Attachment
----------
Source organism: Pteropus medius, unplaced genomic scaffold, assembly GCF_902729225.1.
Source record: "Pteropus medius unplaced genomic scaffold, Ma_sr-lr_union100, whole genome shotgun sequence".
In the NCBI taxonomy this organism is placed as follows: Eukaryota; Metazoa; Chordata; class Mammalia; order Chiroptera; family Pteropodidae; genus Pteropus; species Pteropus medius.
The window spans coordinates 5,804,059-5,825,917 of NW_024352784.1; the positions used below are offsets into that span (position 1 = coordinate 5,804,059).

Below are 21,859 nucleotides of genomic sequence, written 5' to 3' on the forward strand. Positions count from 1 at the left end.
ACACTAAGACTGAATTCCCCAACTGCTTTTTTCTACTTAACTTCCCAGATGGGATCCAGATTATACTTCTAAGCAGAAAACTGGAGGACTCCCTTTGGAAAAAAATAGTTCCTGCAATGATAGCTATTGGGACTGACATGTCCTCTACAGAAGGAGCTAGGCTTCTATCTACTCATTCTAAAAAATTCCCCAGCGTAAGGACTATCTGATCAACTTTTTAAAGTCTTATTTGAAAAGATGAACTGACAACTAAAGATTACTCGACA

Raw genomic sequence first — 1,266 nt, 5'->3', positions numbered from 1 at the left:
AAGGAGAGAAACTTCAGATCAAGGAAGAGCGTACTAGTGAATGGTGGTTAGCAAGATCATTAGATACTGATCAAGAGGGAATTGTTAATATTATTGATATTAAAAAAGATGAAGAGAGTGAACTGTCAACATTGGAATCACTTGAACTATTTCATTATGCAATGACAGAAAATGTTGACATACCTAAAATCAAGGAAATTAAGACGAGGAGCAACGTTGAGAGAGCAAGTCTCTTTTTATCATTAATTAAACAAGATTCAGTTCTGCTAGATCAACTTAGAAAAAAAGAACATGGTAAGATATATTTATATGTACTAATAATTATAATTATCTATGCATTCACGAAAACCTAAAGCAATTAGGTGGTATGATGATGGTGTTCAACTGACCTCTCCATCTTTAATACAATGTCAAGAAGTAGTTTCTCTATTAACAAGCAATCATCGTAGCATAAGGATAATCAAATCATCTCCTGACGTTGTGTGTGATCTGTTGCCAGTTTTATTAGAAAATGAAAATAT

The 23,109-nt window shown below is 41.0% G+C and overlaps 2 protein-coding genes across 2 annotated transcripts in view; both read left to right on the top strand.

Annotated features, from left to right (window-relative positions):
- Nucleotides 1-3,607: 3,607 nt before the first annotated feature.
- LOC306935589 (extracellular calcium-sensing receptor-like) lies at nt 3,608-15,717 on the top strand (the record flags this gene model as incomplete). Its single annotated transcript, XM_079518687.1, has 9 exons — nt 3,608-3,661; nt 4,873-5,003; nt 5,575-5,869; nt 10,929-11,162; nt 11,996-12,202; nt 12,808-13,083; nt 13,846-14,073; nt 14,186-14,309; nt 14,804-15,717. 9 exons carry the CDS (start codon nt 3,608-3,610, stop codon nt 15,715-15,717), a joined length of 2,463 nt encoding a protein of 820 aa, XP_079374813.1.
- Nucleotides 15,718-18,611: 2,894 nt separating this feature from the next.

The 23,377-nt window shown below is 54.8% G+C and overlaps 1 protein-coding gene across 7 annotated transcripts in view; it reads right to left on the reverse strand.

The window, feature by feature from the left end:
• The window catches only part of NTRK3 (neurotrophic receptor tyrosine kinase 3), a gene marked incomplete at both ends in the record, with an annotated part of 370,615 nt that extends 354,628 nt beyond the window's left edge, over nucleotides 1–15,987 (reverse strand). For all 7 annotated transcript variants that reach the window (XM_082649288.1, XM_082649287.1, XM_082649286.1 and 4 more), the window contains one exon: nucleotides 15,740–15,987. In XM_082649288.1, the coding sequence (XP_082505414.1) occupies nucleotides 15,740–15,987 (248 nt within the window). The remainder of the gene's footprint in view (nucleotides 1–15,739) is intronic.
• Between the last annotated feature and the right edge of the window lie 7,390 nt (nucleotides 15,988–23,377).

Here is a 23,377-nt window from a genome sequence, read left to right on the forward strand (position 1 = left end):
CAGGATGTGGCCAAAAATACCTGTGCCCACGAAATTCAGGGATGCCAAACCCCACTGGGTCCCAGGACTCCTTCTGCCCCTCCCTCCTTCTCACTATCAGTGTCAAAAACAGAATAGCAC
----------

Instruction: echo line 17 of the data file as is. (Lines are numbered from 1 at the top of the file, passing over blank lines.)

• Between the last annotated feature and the right edge of the window lie 7,390 nt (nucleotides 15,988–23,377).